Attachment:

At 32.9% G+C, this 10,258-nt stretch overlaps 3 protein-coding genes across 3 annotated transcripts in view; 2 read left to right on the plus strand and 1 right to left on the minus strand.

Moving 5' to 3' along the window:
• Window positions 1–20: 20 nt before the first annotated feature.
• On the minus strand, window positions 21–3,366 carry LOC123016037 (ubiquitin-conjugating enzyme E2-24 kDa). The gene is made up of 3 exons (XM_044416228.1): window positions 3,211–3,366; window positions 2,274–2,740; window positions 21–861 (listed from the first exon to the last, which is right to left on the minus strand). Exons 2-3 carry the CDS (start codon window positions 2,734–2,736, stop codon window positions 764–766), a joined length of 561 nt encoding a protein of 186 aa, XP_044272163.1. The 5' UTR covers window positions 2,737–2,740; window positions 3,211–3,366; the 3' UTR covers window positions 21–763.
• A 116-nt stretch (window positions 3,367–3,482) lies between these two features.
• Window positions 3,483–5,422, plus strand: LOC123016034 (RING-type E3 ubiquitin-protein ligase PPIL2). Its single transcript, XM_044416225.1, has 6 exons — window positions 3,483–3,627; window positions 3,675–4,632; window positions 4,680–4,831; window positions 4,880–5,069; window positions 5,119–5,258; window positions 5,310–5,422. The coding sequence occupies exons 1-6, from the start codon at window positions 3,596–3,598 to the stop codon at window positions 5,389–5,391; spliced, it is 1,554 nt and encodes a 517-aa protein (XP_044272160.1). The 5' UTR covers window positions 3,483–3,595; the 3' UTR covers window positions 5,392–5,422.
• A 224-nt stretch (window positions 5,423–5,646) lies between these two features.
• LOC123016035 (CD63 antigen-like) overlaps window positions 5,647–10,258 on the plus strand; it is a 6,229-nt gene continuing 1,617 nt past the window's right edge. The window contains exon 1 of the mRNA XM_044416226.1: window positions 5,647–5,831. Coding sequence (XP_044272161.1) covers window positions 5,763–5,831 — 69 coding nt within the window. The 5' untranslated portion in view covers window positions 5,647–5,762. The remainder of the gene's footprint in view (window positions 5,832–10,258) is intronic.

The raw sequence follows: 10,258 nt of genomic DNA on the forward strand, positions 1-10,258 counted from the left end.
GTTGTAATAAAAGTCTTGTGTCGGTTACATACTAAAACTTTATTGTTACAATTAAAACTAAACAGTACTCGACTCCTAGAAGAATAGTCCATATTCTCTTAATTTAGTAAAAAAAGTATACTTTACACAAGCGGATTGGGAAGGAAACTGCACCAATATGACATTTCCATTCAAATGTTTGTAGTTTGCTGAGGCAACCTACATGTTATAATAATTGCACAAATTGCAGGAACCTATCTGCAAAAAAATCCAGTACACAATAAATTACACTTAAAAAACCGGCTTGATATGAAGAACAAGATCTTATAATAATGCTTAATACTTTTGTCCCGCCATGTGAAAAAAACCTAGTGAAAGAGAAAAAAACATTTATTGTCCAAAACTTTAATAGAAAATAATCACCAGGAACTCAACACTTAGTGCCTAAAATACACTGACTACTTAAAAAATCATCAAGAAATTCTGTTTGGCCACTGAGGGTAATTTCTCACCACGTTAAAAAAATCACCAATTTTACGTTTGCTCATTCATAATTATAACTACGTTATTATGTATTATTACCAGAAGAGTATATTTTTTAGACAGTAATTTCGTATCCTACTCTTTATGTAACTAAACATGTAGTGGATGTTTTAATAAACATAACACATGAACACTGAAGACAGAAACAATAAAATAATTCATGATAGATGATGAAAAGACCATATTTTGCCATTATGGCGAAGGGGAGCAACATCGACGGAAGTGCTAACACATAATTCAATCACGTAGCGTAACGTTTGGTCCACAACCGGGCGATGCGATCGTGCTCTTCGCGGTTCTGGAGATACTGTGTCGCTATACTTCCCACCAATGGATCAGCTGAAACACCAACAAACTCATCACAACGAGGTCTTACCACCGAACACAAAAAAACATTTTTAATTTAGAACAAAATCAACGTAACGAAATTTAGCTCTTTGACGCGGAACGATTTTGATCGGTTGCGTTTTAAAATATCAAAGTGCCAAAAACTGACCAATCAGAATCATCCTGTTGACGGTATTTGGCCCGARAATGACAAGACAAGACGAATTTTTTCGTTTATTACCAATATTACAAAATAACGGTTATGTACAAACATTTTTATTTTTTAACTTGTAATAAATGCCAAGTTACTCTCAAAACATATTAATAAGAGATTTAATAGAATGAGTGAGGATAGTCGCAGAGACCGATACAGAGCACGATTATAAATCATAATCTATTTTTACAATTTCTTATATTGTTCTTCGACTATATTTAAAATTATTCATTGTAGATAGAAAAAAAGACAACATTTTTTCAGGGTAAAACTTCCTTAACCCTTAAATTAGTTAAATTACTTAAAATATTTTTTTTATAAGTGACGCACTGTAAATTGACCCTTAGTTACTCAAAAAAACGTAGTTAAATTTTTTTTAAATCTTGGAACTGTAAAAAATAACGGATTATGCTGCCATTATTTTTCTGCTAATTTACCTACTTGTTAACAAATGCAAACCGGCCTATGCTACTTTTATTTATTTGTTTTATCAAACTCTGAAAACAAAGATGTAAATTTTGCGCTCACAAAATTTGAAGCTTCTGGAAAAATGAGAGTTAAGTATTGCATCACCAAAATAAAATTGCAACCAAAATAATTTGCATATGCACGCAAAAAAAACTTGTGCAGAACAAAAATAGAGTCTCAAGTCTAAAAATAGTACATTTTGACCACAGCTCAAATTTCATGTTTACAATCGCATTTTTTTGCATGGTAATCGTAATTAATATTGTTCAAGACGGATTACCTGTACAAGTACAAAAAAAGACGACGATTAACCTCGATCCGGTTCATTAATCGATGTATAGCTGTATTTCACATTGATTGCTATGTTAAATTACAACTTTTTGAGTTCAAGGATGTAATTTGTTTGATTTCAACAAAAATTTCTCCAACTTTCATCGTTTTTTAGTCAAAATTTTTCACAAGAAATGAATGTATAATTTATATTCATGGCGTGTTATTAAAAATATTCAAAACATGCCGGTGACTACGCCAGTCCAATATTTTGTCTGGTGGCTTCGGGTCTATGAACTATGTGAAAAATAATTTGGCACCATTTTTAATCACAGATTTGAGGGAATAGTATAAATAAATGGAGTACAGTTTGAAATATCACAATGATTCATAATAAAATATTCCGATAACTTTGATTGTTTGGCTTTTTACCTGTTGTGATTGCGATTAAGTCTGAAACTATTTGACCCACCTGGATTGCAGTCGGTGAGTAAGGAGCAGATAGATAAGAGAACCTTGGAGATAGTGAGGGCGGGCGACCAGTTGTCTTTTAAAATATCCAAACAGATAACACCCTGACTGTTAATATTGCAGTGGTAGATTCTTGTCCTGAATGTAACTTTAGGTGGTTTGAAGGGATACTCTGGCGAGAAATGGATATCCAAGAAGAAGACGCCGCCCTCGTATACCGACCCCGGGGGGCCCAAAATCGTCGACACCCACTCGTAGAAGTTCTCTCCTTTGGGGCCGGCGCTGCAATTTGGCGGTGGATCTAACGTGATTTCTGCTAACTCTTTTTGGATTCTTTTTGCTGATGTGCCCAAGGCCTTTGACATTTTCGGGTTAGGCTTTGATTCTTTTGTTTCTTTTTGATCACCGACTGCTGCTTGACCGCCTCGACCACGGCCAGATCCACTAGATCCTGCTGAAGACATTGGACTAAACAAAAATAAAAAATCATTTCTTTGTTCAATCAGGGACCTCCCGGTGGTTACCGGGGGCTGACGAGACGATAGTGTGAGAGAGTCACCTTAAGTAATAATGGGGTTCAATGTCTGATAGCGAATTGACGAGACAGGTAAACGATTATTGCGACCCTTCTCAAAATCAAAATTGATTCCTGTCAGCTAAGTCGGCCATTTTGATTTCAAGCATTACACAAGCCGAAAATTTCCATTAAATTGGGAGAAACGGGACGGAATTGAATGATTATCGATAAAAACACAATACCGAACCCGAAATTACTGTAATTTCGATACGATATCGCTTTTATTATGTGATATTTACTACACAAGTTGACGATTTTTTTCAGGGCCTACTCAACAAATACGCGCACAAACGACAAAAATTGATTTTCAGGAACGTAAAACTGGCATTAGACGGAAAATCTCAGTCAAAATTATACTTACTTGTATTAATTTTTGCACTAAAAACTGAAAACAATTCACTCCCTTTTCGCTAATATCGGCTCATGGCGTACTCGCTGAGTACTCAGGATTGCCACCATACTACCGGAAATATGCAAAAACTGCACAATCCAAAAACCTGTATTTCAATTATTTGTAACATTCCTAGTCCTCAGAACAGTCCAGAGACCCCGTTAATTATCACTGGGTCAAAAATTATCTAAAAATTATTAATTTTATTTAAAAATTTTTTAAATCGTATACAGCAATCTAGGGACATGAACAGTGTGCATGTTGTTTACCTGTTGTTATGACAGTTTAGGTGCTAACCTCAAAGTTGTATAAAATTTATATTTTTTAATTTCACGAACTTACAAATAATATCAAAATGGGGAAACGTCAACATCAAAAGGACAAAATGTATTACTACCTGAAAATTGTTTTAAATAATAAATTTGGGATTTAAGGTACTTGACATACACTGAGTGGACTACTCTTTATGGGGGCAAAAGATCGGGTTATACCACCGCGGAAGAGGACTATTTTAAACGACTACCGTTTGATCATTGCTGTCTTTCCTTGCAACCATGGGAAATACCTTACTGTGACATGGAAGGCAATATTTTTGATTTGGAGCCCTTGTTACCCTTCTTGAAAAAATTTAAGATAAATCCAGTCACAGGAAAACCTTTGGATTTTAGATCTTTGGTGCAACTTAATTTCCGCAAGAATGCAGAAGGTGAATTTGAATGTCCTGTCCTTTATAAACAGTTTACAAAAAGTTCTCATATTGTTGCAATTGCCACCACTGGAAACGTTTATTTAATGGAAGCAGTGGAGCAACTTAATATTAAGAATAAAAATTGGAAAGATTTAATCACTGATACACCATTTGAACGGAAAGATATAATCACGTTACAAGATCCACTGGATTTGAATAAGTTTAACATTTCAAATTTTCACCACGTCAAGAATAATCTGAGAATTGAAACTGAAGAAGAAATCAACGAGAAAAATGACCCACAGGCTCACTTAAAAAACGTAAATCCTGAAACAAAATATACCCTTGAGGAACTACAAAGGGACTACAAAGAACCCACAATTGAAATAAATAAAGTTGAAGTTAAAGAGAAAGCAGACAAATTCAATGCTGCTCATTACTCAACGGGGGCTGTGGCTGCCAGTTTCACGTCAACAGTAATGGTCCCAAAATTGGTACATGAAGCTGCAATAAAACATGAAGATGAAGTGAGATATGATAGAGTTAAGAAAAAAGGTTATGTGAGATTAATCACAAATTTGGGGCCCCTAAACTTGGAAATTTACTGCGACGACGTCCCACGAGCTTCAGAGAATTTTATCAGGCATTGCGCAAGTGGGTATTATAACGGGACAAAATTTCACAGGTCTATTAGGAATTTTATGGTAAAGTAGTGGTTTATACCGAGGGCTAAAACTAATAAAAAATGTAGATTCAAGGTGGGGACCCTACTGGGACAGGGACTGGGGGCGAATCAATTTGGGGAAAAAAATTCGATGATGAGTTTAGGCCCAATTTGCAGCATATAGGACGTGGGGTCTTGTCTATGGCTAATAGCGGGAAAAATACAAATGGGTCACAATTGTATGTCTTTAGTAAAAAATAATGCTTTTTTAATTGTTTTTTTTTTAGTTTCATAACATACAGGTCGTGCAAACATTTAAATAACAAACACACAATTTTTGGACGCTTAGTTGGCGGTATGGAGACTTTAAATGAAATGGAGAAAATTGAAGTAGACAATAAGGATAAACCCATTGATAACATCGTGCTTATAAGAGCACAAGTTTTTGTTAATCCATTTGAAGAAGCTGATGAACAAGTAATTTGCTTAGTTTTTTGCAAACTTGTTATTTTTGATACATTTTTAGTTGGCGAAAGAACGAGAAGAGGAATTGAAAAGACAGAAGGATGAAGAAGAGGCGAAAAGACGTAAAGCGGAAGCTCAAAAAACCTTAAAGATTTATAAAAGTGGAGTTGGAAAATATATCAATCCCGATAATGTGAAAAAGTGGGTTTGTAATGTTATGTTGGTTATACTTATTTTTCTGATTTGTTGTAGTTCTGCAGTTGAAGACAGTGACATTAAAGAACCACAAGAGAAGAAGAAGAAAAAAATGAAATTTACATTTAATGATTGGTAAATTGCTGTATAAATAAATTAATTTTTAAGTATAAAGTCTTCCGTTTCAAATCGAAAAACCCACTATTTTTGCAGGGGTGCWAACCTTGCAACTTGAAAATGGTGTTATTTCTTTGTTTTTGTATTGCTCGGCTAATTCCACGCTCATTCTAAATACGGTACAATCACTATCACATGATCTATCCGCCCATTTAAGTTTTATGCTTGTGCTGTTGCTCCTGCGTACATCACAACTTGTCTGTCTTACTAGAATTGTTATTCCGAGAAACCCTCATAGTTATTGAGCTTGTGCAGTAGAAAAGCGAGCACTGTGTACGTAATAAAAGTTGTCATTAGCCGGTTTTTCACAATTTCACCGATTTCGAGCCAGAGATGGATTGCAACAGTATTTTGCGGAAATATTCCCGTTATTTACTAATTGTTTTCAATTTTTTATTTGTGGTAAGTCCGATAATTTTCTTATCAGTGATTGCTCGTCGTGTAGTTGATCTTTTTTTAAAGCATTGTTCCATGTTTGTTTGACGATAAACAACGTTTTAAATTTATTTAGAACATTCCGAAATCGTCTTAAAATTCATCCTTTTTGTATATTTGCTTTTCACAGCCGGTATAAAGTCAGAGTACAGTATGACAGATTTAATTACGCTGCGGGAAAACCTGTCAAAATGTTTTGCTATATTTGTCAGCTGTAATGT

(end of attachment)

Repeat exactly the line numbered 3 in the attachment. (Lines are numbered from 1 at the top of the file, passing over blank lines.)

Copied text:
• Window positions 1–20: 20 nt before the first annotated feature.